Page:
Monday, May 04, 2009

Turn The Page Tuesday - Widow of the South

It's Turn the Page Tuesday again, hosted by Adrienne from Some of a Kind. Join us in posting a book review on the first Tuesday of each month. Below is my favorite of all the books I have read this past month. Really good.

'Down the rows of the dead they came. Neat, orderly rows of dead rebel boys who thirty years before had either dropped at the foot of earthen works a mile or so away or died on the floors of the big house overlooking the cemetery. Now there were stone markers, but for so many years there had been only wooden boards, weathered and warped, and tall posts proclaiming the numbers of the dead.'

This is the first paragraph of Widow of the South written by Robert Hicks. This is an incredibly moving book that really opens your eyes to the horrors of the civil war. Based, and very well-researched, on a true story, The Widow of the South tells the story of the bloodiest battle of the Civil War. The battle at Franklin, Tennessee raged for just 5 hours, but when the smoke cleared there were 9,200 casualties in a field just outside the town of 2,500. Carrie McGavock's plantation home was turned into a makeshift hospital where Carrie and her slave and friend, Mariah, worked tirelessly for days on end to save the wounded men who covered every inch of her house and yards. Two Confederate doctors worked away in the surgery upstairs, tossing amputated limbs out the window until a huge pile had grown. The story continues even after the men are gone and a bit of normalcy begins to take it's place. For Carrie, the war still rages on and she will tirelessly write letters to the dead men's families, so that they may know what has happened to their loved ones. The field where the battle raged and the men fell has also become their graveyard, so when, a few years later, the man who owns the field threatens to plow it over to plant crops, Carrie works to bring the men home to her plantation and several acres that her and her husband have set aside to become a cemetery for those lost men.
This is such a compelling story, written so well and with so much emotion. It will haunt your days until you finish the last page. Beautifully written and so full of history that it is very hard to put down. I know want to visit Carnton Plantation and the cemetery that Carrie worked so hard to preserve.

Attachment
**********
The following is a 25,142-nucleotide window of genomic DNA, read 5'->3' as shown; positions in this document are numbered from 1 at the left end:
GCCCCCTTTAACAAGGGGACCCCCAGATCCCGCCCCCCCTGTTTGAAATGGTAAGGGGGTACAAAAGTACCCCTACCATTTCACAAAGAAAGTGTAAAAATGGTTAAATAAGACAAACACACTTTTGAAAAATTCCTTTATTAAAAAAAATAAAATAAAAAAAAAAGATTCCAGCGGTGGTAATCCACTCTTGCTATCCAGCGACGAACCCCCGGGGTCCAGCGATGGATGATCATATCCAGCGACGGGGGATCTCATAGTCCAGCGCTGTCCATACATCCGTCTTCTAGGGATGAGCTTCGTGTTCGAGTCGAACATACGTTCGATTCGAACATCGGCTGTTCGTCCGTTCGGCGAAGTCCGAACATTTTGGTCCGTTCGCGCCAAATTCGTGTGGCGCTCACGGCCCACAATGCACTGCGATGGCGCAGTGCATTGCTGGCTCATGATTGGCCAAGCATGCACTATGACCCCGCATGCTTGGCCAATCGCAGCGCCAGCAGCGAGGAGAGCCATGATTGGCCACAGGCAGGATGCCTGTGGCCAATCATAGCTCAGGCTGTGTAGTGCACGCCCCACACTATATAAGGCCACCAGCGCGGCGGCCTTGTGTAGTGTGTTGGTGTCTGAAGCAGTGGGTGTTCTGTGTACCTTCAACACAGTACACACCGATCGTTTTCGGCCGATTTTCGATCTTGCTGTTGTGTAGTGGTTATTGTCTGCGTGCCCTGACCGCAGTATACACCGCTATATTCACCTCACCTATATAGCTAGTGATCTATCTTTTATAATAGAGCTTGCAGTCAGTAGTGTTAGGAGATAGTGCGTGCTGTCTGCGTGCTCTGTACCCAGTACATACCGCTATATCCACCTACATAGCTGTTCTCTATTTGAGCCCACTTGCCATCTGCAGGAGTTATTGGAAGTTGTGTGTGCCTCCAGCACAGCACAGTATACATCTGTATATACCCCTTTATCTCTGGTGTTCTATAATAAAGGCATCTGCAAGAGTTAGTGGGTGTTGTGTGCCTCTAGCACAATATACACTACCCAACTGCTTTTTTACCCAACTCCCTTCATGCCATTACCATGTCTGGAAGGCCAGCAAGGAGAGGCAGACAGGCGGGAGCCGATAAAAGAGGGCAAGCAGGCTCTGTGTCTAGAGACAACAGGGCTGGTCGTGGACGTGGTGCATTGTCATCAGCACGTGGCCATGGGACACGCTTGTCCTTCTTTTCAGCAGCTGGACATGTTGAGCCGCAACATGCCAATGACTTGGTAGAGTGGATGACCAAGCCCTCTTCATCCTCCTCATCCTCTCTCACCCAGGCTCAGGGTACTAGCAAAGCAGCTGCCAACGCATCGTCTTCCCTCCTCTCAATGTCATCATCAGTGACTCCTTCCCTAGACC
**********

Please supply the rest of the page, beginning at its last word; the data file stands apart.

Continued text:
Mary said...


This sounds like a book that I'd really enjoy.

Enjoyed your rain pictures in the previous post.

Praying for you.

Stacey's Treasures said...

This sounds good. There are so many things that happened in history that we don't know about.
I really like your blue waterer & flowers!

Adrienne said...

I read this last summer. It is one of the best books I've ever read. Boy ... it's one that stays with you for sure.

Thanks for playing~

Love Bears All Things said...

I'll have to look for this one for sure. I've visited Franklin many times. It is just up the road between here and Nashville. Honey Bear and I went there about 1985 on vacation with our two teenagers. We dropped them at what was then Opreyland. We went to some of the places where battles took place. We drove out to this plantation with a cemetary in front and had our lunch in the car. I don't know if it was this same place. It was in pretty bad condition at that time. If it is the same, then someone has restored it. I remember how sad were all the graves and how eirey? it felt there.
Mama Bear

Love Bears All Things said...

Paula, I went to the website for the house and it is indeed the same one. There is a photo before the restoration. I will be planning a trip there soon. Thank you for letting me know about this book and the restored plantation.
Mama Bear

Adrienne said...

This sounds like a great book. I'm adding it to my 'to read' list. Thanks for sharing it with us. ~Adrienne~

heather jane said...

Hi Paula,
I really enjoy reading about historical events from a personal perspective. Thanks for sharing this definitely make it sound like a must read.

Anonymous said...

I love it ! Very creative ! That's actually really cool Thanks.

disa said...